Our Declaration of Rights, in Article First, § 9, provides that in all criminal prosecutions, the accused shall have the right "to be confronted by the witnesses against him," that is, the privilege of meeting the witnesses against him face to face. It is stated in absolute and unconditional terms. Literally it would prohibit the introduction of the testimony of any witness who was not produced in court. Its purpose was to mark, preserve, protect and perpetuate a right existing under the common law. It did not establish a new principle in criminal procedure; it merely secured an old principle whose earlier violation in England in political prosecutions had led to the incorporation of a similar provision in every State constitution up to this time. The common-law right to which this and like sections in the constitutions of the other States referred to, was the right of cross-examination. The fundamental purpose in securing this right, "to be confronted by the witnesses against him," was to give to the accused the right of opportunity to cross-examine the witnesses against him, the same right under a different name. 3 Wigmore on Evidence (2d Ed.) § 1397(1). The constitutional command placed this right beyond legislative abolition. Not the abstract and unrestricted right of cross-examination, but the right as it then existed, with all of the exceptions known to the common law, or to be found in statute at that time. In this section the framers incorporated into our Constitution a rule of evidence which had become a part of the common law of our State. They did not attempt to recite the exceptions to this rule; they merely stated the general principle. It is as if the section read, the accused shall have the right to the opportunity of cross-examination. It did not attempt to restrict the right to the exceptions then existing, but contemplated that the hearsay rule, in the course of time, might come to include, through the development of the common law or the creations of statute law, additional exceptions. In La Croix v. County Commissioners, 50 Conn. 321, objection was made to the statute which gave to county commissioners final determination in the granting and revocation of liquor licenses, because no provision was made for a jury trial, in violation of Article First, § 21, of our Declaration of Rights, which provides that "the right of trial by jury shall remain inviolate." We held, and cited a large number of authorities in support of the proposition (p. 327): "And in other States, under constitutions guaranteeing the right of trial by jury, it has always been held not to mean to secure that right in all possible instances, but only in those cases which existed when the constitution was formed; and it is everywhere conceded that the legislature may create new offences by statute and make them triable by summary proceedings without a jury." See also Goddard v. State, 12 Conn. 448, 454. The construction of this provision of § 9, and of the rules of law which we have briefly summarized, are so universally accepted as to make unnecessary further comment. Additional authority will be found in Commonwealth v. Slavski, 245 Mass. 405, 140 N.E. 465; Jackson v. State, 81 Wis. 127, 131, 51 N.W. 89; State v. Dowdy, 145 N.C. 432, 436, 58 S.E. 1002; State v. Behrman, 114 N.C. 797, 804, 19 S.E. 220; Lambeth v. State, 23 Miss. 322, 357; Campbell v. State, 11 Ga. 354, 373; State v. McO'Blenis, 24 Mo. 402, 416; State v. Moore, 156 Mo. 204, 56 S.W. 883; State v. Heffernan, 24 S.D. 1, 123 N.W. 87; Summons v. State, 5 Ohio St. 325, 341; State v. Matlock, 70 Iowa 229, 30 N.W. 495; 1 Chamberlayne on Evidence, §§ 458-461, inclusive, and cases cited in notes; 3 Wigmore on Evidence (2d Ed.) §§ 1395-1397, inclusive, and cases cited in notes.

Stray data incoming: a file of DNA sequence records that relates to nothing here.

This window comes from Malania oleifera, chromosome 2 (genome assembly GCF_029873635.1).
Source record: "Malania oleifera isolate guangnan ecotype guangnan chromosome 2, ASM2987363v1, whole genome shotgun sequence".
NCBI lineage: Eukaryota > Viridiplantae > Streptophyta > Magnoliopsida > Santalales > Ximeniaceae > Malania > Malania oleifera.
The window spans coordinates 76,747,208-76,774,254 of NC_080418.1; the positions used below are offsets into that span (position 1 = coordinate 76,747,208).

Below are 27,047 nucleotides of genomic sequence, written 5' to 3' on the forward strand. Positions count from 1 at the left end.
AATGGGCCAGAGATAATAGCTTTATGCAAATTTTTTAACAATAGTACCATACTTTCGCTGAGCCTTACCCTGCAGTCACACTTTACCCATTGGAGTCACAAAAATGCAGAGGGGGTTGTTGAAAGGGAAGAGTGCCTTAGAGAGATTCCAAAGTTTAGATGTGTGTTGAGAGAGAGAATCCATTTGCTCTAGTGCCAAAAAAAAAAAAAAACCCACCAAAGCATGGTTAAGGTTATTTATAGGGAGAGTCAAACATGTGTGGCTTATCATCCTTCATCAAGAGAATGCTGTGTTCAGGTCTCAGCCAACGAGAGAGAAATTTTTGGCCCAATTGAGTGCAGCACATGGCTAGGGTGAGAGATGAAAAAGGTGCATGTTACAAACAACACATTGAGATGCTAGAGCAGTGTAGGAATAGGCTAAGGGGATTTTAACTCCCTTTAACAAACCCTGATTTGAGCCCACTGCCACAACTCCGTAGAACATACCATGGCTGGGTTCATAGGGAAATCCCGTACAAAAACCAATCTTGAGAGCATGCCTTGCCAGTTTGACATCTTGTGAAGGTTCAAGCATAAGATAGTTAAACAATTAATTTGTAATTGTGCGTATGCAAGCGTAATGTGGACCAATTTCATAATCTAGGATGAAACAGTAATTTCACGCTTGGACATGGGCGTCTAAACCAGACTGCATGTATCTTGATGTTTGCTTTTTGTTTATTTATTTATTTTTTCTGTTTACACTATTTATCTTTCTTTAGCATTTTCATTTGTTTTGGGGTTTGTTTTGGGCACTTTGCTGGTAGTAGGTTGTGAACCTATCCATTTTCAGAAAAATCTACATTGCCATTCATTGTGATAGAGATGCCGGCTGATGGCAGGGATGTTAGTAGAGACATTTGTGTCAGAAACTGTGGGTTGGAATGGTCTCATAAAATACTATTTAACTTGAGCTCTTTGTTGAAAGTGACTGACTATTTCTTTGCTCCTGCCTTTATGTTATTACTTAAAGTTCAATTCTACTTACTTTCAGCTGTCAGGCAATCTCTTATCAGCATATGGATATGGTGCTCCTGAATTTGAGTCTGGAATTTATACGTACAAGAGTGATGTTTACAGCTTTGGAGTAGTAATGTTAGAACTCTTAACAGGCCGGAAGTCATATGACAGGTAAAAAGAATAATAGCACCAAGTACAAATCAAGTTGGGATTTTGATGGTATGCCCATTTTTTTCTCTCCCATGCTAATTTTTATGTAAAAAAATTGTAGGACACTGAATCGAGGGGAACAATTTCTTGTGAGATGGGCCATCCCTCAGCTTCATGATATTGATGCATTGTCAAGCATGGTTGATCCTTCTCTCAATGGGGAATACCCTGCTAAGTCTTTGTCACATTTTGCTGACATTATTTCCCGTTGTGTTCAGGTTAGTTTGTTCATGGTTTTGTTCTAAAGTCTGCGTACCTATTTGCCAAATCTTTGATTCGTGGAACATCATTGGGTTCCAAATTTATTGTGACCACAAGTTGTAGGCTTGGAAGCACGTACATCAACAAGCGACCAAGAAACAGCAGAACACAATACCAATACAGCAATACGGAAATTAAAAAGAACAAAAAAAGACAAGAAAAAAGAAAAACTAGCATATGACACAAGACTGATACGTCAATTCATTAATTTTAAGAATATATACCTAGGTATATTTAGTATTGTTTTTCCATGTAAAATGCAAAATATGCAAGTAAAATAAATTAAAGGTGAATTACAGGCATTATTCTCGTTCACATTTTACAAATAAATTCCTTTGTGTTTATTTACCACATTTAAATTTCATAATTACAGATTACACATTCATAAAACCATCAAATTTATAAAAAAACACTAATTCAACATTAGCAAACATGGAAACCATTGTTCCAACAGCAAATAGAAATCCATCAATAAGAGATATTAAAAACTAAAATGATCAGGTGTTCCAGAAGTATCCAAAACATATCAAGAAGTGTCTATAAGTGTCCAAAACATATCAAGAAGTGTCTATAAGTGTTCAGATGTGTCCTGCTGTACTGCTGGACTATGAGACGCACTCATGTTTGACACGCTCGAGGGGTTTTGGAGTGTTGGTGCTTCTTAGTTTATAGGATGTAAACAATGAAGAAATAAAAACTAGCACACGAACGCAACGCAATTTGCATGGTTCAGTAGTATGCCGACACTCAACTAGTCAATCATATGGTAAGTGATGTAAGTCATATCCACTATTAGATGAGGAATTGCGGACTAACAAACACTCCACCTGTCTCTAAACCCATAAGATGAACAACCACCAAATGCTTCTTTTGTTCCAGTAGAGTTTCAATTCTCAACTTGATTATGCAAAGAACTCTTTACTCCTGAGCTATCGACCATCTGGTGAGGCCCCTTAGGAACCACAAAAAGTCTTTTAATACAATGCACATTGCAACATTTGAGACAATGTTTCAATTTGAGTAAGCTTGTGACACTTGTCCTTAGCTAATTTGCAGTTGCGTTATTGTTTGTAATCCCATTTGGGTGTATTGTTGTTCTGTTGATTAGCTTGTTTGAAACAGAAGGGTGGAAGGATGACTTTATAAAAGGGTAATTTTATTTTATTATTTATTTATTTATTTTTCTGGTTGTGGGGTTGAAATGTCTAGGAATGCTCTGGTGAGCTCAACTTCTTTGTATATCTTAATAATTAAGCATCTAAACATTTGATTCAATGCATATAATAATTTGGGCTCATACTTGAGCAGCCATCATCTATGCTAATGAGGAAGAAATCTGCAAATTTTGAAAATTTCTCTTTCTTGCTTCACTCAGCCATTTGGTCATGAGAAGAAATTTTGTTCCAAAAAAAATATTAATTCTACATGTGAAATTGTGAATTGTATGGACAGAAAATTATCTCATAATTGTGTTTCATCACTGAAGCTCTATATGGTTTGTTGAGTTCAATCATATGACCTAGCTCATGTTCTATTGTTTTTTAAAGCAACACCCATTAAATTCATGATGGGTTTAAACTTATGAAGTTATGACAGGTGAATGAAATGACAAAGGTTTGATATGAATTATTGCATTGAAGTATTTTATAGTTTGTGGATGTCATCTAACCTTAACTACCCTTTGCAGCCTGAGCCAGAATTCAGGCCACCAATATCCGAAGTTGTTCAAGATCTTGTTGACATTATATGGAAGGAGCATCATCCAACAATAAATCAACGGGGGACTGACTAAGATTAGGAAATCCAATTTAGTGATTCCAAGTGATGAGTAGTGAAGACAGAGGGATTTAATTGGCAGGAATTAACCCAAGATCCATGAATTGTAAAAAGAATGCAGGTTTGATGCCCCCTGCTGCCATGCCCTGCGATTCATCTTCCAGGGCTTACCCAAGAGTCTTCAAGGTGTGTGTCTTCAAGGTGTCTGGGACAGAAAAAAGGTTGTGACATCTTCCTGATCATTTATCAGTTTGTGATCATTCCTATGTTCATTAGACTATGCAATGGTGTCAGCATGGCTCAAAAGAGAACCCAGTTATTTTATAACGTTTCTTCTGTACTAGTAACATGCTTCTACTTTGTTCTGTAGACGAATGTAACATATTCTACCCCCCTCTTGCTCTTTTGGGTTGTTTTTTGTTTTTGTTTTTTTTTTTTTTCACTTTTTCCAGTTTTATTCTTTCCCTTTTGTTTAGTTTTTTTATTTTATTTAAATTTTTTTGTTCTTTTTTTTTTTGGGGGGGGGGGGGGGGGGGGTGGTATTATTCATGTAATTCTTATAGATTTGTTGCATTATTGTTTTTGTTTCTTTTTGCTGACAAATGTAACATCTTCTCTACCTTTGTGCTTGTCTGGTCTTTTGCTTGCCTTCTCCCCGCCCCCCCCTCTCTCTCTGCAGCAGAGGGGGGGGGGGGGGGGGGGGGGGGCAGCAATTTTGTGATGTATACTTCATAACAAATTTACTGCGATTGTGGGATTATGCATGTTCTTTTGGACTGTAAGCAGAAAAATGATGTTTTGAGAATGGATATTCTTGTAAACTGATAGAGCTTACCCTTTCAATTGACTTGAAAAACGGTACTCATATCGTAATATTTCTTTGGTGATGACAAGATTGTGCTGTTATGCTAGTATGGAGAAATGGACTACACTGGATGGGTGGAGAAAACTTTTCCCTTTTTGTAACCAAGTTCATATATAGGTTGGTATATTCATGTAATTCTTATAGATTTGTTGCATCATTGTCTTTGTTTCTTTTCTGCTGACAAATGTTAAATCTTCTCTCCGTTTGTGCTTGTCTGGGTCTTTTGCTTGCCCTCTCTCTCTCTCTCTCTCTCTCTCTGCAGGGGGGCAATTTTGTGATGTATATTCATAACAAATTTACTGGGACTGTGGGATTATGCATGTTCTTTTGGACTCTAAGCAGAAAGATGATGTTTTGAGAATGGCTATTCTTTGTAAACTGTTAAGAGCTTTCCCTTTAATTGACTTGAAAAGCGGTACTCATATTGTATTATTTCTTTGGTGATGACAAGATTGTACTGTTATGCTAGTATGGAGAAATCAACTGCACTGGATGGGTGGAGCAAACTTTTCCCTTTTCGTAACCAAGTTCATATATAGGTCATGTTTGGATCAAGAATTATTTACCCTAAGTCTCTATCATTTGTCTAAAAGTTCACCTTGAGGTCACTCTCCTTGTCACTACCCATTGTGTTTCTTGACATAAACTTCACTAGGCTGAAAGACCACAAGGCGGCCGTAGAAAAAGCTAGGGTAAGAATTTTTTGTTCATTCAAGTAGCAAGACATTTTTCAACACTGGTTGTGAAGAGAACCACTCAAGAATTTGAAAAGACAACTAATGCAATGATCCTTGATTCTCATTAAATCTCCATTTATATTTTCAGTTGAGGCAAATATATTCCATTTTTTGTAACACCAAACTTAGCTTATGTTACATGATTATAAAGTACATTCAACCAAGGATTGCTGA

The admission of the record in evidence will not violate § 9 of Article First of our Declaration of Rights. Its admission depends upon whether it falls within one of the recognized exceptions to the hearsay rule. No objection is made to the certificate so far as it was admitted on account of lack of authentication, or that the facts it purported to recite were not required by this provision of the statutes to be recorded by the State chemist. The State chemist was a public officer sworn to the proper performance of his official duty. The making of this record and certificate were official acts, and presumptively show that the official acted in the performance of his duty. The statute makes this certificate admissible, and hence "removes almost entirely the necessity for judicial construction of the principles involved." 3 Wigmore on Evidence, p. 421, § 1643. The making of this certificate legal evidence of the facts required to be stated in the record kept by the State chemist is upon the same basis as the record of births, marriages and deaths, which, since 1664, has been required to be kept by a public official; and duly certified copies of these are admitted in evidence in proof of the facts required to be recorded. In Murray v. Supreme Lodge, N.E. O. P., 74 Conn. 715, 718, 52 A. 722, the age of a mother at the time of her marriage, and at the time of the birth of her children, was attempted to be proved by duly certified copies from the registrar's records, and excluded upon the ground that the facts therein stated were hearsay. We held this evidence was admissible, saying: "Under the provisions of § 1089 of the General Statutes of 1888 [now General Statutes, § 5728], these records of the registrar can be proved by a copy thereof certified by him. It thus appears that the age of Ellen T. Murray, at the time of her marriage, and at the time of the birth of her children, was a fact which the law made it the duty of the registrar to ascertain, and to make and keep a record of the fact so ascertained. The record thus made was a public record, made by a public official, of a fact which the law required him to find and record, and the record was open to public inspection. The record thus made of this fact the defendant offered in evidence, both in the shape of the record itself, and of a duly certified copy thereof, and the court excluded it on the ground, substantially, that it was hearsay evidence. Now, unquestionably the evidence offered and excluded was hearsay evidence, for it was a statement made extra-judicially by one not under oath and not subject to cross-examination, and it was offered in proof of one of the facts stated in it, to wit, the age of Mrs. Murray. Statements so made are generally obnoxious to the hearsay rule, but to that rule there are many exceptions as well established as the rule itself; and among them is one admitting statements made by public officials in a public record made for public use pursuant to law. The books of the registrar, kept according to law, constitute a public, official register, and the statements contained therein, when relevant, are admissible in evidence as a clear exception to the hearsay rule. The necessity for the existence of such an exception is found `in the practically unendurable inconvenience of summoning public officers from their posts on the innumerable occasions when their official doings or records are to be proved in litigation;' and the general trustworthiness of such evidence is found in the circumstances under which the statements are made."